Gale Smith
    2009 Versys
    1999 R1100RT

  5. #5
    Riding Dutchman jacco's Avatar
    Join Date
    Mar 2005
    Location
    Kensington, MD
    Posts
    431
    Quote Originally Posted by lorazepam
    the manometers are cheaper, and easy to use, but the best too overall would be a twinmax. It is a true differential tool, and the mercury manometers use a separate tube for each TB. You have to get the tubes rising equally when balancing, and you aim for zero on the twinmax. I use the manometer for quite a while, and since I bought the twinmax, they are collecting dust now.
    Thanks lorazepam. I read about the twinmax on ibmwr.org. Costs about $100 I think? But it seems that most digital dual-input manometers are also capable of computing the differential pressure between their two inputs. I was wondering if this would be a valid alternative (new approx. $200, but less when used, for example on eBay), since I could potentially use it for something else as well. But they come in a whole spectrum of ranges/sensitivities. I don't suppose we're talking tens of PSIs here, but to be honest I have no idea, really...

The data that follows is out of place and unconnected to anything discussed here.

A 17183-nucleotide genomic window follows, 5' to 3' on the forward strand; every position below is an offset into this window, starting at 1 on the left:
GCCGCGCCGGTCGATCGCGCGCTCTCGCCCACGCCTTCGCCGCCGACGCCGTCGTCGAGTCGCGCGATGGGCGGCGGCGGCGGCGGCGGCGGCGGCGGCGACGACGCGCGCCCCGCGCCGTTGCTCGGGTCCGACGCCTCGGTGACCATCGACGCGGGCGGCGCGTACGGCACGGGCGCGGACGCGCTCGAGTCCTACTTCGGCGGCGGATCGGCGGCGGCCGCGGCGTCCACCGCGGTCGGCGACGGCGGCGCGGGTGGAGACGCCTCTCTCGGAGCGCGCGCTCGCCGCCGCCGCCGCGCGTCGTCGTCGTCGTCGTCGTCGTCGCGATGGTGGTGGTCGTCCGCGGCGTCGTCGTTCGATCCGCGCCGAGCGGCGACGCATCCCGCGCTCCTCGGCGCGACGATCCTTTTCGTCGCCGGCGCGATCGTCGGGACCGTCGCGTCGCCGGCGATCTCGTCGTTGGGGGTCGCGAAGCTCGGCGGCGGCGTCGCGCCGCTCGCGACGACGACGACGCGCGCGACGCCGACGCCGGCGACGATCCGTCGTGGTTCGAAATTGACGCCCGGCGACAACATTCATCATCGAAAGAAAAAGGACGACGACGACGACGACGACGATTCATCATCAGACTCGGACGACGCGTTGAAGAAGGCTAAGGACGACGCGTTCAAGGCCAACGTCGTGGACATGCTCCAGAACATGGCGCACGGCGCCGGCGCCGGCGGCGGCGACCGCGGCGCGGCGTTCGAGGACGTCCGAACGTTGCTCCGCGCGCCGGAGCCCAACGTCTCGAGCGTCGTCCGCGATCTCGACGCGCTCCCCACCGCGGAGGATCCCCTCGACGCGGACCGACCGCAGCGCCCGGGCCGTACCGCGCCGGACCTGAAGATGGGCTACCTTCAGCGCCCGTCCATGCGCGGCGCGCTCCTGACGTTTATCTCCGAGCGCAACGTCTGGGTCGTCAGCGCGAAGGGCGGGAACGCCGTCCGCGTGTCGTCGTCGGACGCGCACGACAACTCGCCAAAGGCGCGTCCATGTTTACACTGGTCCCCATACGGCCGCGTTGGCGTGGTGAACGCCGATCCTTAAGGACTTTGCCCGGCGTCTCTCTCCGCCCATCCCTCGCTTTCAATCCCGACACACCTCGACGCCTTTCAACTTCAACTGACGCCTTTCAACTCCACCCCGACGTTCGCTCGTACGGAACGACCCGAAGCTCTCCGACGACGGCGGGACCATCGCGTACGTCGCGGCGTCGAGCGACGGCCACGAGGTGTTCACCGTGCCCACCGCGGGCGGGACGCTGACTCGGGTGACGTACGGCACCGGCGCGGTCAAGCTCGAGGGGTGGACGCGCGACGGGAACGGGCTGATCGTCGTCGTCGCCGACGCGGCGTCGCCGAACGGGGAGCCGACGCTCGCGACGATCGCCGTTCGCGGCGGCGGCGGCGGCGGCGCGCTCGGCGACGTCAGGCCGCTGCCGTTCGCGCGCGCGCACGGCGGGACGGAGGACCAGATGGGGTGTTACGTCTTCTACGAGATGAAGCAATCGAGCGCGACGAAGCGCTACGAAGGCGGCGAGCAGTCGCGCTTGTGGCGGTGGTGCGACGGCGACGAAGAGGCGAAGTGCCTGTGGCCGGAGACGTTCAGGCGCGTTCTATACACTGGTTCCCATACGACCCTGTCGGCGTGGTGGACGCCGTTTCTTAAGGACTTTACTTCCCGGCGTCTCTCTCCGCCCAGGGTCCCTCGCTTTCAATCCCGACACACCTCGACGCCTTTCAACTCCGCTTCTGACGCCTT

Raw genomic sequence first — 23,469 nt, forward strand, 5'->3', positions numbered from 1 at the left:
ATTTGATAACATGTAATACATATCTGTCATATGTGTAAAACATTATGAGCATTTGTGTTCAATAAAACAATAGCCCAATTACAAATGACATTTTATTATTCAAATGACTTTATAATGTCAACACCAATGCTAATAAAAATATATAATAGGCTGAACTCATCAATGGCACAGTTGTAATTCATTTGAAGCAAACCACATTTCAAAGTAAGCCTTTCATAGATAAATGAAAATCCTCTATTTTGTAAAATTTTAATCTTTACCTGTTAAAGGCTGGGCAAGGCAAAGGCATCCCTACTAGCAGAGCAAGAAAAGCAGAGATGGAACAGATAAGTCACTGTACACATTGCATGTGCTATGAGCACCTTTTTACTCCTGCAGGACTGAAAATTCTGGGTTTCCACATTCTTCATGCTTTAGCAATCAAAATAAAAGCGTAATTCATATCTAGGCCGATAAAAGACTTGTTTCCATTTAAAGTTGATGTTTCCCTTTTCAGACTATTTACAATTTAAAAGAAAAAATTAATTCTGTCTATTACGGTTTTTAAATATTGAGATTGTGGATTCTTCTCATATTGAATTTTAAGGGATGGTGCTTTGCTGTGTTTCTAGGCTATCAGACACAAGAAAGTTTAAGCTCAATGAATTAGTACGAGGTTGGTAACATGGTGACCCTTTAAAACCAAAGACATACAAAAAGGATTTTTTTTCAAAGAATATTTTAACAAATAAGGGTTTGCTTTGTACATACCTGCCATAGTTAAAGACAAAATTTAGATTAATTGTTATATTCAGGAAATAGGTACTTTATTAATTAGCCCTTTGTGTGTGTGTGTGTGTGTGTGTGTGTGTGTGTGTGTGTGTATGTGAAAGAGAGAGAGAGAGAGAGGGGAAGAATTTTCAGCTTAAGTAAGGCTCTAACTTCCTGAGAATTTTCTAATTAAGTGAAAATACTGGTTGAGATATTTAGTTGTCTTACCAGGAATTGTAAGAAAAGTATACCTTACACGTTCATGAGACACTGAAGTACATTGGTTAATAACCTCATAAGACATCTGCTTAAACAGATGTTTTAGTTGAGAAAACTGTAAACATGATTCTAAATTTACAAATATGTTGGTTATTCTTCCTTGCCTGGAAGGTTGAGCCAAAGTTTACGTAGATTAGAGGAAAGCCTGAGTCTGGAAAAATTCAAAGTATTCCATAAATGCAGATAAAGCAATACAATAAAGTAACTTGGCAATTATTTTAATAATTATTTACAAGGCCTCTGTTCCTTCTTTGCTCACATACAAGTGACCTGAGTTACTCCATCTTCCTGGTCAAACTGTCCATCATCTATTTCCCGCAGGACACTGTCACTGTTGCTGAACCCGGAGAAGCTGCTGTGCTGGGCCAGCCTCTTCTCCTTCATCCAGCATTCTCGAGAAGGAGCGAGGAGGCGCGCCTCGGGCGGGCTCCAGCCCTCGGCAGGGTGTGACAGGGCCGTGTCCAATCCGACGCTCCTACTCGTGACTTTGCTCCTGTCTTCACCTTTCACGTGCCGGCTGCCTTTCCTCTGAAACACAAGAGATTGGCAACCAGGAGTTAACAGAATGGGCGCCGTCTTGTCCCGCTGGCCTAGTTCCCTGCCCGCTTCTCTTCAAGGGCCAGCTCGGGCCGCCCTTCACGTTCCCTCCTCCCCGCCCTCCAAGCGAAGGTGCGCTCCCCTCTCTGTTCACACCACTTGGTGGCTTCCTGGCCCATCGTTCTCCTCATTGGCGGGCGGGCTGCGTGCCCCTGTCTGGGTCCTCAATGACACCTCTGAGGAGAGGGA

Regards,
    Jacco

  6. #6
    leave my monkey alone LORAZEPAM's Avatar
    Join Date
    Jun 2003
    Location
    West Salem, OH
    Posts
    2,888
    I have seen the twinmax listed from 79.00 to around 90.00. To me it is a no brainer tool, and makes the job so easy. I cannot comment on the digital manometer units, having no experience with them, but more than one mechanic has said that the twinmax is their tool of choice for the job.
    Gale Smith
    2009 Versys
    1999 R1100RT

  7. #7
    Riding Dutchman jacco's Avatar
    Join Date
    Mar 2005
    Location
    Kensington, MD
    Posts
    431
    Quote Originally Posted by lorazepam
    I have seen the twinmax listed from 79.00 to around 90.00. To me it is a no brainer tool, and makes the job so easy. I cannot comment on the digital manometer units, having no experience with them, but more than one mechanic has said that the twinmax is their tool of choice for the job.